Nigeria has experienced strong economic growth in recent years, but the country ranks 133 out of 149 in the World Economic Forum’s Gender Gap Index. Policy Development Facility II, with support from the UK government, organised a dialogue to discuss women’s participation in Nigeria’s economic growth. This event report summarises the two panel discussions on tackling structural and socio-cultural barriers to women’s empowerment in Nigeria.
Dialogue on inclusive growth and women’s participation
File type: PDF
Number of pages: 18
File size: 330 KB
This study conducted by PDF with support from FCDO (formerly DFID) shows that women who engaged in cross border trade contribute to food security by trading food products from areas of surplus to areas of deficit. The paper reveals that depending on how this trade is organized, these women have the potential to contribute significantly to household earnings and resources. This empowers women by giving them financial independence and control of their own resources.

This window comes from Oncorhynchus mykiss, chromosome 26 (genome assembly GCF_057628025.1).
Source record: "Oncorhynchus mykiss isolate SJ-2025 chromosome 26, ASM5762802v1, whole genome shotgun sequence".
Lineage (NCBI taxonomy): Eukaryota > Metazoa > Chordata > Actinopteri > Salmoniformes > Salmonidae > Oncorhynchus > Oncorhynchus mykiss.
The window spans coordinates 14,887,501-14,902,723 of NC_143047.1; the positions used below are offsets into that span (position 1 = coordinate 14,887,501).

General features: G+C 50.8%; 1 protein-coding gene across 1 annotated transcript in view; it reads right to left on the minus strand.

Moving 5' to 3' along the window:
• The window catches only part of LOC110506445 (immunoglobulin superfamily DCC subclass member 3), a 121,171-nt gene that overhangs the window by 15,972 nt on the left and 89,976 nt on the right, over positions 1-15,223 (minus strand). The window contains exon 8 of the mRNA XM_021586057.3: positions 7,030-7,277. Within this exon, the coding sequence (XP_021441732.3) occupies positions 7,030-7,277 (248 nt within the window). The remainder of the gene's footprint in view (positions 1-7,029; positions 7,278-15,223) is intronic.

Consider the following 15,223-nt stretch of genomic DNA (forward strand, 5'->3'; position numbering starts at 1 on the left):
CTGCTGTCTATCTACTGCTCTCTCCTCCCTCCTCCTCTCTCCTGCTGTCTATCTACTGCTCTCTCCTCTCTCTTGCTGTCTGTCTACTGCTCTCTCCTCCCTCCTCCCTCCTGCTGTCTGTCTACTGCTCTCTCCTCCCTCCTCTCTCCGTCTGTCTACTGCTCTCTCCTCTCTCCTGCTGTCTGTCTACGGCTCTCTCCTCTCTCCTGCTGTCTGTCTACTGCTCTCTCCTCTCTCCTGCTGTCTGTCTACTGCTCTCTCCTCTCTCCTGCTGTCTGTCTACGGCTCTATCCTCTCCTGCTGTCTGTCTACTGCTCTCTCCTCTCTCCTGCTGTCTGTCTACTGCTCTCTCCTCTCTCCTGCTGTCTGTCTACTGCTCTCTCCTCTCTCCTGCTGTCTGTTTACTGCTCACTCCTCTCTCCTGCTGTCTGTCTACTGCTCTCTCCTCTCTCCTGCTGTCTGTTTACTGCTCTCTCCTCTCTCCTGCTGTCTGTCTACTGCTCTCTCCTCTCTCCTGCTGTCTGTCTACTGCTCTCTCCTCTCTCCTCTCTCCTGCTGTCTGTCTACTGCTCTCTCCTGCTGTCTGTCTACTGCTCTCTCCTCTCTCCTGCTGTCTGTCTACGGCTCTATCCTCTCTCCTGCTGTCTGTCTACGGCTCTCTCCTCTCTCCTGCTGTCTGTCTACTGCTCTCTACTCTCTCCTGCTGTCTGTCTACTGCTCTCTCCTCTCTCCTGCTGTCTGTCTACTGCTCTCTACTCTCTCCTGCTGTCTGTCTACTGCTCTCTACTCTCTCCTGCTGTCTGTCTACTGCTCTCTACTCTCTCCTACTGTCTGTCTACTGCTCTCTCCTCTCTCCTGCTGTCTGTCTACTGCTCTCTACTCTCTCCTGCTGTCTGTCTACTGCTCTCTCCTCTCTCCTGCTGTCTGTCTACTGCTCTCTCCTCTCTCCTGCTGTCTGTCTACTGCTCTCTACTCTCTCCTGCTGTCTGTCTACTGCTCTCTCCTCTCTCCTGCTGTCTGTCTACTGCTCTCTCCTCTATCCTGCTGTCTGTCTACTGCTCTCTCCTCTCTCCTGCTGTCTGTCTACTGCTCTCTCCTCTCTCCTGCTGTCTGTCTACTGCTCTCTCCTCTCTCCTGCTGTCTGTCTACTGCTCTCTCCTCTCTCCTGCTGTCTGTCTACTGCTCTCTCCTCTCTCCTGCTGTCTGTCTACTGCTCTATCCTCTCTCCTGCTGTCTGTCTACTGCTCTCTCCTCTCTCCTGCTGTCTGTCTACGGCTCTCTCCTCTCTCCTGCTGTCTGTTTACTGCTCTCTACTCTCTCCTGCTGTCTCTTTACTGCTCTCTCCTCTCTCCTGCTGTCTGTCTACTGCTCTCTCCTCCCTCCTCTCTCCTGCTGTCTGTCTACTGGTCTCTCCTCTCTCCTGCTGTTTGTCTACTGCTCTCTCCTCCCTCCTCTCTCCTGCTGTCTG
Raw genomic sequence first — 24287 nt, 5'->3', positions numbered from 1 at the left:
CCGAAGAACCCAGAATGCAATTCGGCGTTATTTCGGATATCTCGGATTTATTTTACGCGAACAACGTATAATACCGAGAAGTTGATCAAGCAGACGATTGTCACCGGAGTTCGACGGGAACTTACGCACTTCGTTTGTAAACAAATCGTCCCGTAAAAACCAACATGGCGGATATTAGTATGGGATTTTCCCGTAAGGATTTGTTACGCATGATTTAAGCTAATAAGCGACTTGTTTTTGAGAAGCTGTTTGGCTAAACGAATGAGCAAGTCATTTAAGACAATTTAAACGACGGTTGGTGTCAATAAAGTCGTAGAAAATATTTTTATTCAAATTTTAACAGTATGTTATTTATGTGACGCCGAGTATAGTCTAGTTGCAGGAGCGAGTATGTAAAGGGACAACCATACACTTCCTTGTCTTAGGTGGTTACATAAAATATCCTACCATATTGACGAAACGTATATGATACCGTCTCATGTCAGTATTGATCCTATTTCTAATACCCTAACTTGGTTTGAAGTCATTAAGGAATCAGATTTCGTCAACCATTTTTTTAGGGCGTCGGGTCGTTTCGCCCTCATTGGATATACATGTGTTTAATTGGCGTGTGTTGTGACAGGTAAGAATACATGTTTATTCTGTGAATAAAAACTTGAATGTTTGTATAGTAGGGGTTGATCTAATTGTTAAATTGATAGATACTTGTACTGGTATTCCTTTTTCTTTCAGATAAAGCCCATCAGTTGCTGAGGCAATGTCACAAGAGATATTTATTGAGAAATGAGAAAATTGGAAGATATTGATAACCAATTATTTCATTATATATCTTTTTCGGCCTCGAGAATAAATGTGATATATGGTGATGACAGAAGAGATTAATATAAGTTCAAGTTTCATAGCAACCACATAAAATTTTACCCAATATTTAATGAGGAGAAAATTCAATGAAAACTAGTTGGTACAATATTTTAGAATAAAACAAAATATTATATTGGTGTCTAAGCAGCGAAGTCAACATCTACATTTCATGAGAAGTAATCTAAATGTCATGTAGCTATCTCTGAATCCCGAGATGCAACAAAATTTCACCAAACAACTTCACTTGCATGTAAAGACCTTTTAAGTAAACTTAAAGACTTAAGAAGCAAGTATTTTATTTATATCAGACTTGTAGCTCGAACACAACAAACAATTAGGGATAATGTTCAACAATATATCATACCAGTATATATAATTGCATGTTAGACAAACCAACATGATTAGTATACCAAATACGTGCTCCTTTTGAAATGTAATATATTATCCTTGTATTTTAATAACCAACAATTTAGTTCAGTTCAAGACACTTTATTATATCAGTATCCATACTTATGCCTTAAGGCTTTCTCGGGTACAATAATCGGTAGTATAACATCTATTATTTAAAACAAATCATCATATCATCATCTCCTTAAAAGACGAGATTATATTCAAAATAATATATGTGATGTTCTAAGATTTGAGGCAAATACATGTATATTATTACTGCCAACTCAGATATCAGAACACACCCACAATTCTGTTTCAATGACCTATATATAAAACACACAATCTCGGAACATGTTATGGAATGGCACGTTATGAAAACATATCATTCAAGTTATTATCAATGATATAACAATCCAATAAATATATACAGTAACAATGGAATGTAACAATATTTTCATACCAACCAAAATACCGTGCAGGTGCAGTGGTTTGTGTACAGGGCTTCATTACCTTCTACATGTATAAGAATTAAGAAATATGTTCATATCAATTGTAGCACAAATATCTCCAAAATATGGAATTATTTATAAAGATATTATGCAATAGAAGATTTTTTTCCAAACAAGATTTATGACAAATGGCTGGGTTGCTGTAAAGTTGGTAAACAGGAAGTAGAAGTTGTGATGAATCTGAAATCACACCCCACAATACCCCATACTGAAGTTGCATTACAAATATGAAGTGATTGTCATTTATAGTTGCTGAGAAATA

Study to Maximise Women’s Participation and Chances of Success in Youth Enterprise with Innovation (YouWiN!) Business Plan Competition Programme
This is a study carried out to provide the management of YouWiN with an improved approach they can adopt to encourage women’s participation in the business plan competition. It was conducted in 2012 with the support of FCDO (formerly DFID). Based on the findings and lessons from the study, recommendations were made for consideration by the management of the YouWiN programme to increase the number of women participating, winning grants and running sustainable businesses under the Youth Enterprise with Innovation in Nigeria Programme (YouWiN!)
This literature review provides a global context for the links between women’s participation in economic activity and economic growth, and recommendations to overcome key challenges to the economic empowerment of women in Nigeria.
This policy brief provides a national and global context for the recommendations for Nigeria emerging from a desk review of research on the links between women’s participation in economic activity and economic growth.